GEOCode – an (absolute) beginner’s guide

Hacks/HackersMcr – Skill sharing

Hacks/Hackers is about discussions, networking and skill sharing so here’s my fave takeaway from December’s Hacks/HackersMCR meet-up. Thanks to my co-organiser, Rob, for passing on his digital mapping knowledge….

Explaining geocoding at Hacks/HackersMcr

JSON in the basement

GEOCode

So GEOCoding is the process of getting richer data about a location. Typically, you have street addresses or postcodes and you want to convert them into coordinates with longitude and latitude. This helps you to do more fun things with maps (which I’ll get onto in a future blog post).

Latitude and Longitude on Ayr Harbour Wall

Latitude and Longitude on Ayr Harbour Wall
© Copyright Colin Park and licensed for reuse under Creative Commons Licence (CC BY-SA 2.0)

One of my students needed to do this for a project he was working on but, unfortunately, this HHMcr skill share came a bit late for that.

You can do this super quick in a Google spreadsheet!

GitHub? Are you serious?

So if you missed the December HHMcr meet-up, you can find out how to do this in this very useful blog post from Mapbox. Or you can read on and I’ll attempt to explain in a quick and easy way that even non-coding journalists like me can understand. It involves going to GitHub but DON’T PANIC! I went to GitHub and came out again unharmed. If you haven’t heard of it, GitHub is a huge, social platform for collaborating on projects. Yes, it started out as a place for very clever programmers but it’s evolved into so much more and we should all resolve to spend some time there.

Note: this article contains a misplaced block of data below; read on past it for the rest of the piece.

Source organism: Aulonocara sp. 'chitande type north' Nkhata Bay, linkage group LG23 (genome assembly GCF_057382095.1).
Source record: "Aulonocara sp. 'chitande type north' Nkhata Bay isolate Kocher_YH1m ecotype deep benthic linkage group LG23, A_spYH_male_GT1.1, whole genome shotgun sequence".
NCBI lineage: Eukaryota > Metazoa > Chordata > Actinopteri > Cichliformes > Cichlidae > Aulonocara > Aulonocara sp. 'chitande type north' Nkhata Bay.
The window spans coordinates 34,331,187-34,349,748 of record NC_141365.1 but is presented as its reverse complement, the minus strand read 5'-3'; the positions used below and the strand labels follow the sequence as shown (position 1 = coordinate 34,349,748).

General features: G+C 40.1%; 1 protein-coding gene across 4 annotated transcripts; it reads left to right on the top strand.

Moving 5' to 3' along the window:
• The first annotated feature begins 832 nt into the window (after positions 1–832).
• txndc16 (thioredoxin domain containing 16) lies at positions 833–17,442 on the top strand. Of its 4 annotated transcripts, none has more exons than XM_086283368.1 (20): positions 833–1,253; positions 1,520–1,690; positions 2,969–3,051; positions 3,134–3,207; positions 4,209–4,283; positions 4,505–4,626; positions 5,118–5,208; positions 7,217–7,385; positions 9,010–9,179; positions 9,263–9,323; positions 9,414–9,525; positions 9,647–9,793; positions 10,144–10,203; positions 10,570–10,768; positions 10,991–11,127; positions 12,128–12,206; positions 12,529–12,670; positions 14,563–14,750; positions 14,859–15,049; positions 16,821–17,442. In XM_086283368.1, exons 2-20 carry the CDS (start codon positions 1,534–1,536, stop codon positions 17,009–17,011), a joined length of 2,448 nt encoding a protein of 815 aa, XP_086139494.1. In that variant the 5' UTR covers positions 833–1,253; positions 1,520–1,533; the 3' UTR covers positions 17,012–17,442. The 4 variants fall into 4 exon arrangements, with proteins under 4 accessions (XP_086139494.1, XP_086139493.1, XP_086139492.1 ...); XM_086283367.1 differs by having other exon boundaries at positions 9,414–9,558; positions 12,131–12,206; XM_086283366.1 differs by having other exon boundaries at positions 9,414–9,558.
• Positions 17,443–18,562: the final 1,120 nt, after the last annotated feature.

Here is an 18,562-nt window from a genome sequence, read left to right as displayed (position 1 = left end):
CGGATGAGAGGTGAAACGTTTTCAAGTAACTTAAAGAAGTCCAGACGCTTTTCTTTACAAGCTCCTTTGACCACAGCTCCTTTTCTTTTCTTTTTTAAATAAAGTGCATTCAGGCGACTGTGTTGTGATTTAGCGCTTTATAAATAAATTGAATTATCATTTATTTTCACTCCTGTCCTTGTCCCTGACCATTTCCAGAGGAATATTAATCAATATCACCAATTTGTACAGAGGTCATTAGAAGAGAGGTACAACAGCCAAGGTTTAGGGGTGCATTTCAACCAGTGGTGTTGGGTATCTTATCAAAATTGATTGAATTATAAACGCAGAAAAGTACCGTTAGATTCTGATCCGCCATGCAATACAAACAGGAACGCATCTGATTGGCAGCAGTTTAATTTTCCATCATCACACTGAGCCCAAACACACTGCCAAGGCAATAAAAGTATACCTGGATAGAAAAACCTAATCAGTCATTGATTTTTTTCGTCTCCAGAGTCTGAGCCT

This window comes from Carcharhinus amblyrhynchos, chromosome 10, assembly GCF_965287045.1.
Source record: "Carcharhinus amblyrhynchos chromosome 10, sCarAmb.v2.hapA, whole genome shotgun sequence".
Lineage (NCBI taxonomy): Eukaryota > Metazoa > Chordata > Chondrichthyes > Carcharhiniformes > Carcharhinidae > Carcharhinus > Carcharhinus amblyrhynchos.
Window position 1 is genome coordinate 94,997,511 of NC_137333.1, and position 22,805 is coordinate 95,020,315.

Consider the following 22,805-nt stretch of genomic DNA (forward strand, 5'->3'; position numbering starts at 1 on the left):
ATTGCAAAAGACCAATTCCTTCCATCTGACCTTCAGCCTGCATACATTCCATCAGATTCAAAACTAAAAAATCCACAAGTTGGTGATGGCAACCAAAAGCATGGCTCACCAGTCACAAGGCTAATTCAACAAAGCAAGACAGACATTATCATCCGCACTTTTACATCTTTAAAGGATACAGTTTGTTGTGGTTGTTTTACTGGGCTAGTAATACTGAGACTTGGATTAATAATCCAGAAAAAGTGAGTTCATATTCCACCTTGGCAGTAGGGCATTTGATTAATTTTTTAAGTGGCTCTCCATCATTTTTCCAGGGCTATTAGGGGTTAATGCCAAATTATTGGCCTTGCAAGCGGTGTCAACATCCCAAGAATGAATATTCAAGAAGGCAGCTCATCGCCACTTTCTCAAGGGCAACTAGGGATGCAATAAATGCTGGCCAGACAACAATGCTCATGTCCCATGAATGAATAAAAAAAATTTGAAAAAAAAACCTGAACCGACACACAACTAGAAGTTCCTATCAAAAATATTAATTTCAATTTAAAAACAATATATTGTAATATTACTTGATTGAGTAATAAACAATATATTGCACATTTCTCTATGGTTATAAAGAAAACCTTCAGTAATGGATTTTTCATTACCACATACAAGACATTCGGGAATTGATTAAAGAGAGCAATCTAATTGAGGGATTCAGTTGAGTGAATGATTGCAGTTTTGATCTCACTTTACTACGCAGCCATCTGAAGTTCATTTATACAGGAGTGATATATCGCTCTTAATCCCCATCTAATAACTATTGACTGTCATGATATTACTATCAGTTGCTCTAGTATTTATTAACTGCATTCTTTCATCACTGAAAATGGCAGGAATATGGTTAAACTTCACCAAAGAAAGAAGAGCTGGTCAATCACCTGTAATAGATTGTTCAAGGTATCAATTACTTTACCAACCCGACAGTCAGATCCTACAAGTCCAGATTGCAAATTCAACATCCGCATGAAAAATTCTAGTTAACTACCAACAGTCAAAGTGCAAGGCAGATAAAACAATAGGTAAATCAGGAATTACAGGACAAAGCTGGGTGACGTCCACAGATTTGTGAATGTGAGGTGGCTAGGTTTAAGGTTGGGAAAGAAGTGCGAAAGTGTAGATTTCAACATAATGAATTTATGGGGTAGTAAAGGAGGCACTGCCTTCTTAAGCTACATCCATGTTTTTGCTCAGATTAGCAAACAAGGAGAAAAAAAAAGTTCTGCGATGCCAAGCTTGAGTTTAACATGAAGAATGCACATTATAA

Go to GitHub and copy this code. I don’t pretend to understand the code but I do know how to Copy and Paste so I’m good to go.

Next, open your Google spreadsheet and click on the tab Tools>Script Editor. Paste the code you just copied into this space (getting rid of the default wording that’s already there). Call it Geo, save and close and refresh your spreadsheet. As if by magic, you’ll now see a new tab has appeared called Geo.

Now the fun starts. Select the addresses/postcodes you want to geocode – it could be a whole column or just a few cells. Click that Geo tab you just cleverly created. Then click “Geocode addresses.” It’ll ask you to authorise this. If you’re happy using MapQuest to find your data (at this stage, you are), just click Geocode. You might need to be a little patient, but this should create three new columns in your spreadsheet with your longitude and latitude coordinates. The third column (geo_accuracy) helps you check, erm, the accuracy of the coordinates. It’ll usually say something like “residential.” If it says something unexpected, it might be a sign it’s not found the correct coordinates and you may need to put more/slightly different information into the address. So, as always, check and check again.

Allow yourself a well-deserved fist pump.

That’ll do for now. I’ll blog more about some stuff we can do with this (JSON, yeah!)

One thought on “GEOCode – an (absolute) beginner’s guide

  1. Pingback: Beginner's easy guide to digital mapping with TileMill | Liz Hannaford

Leave a Reply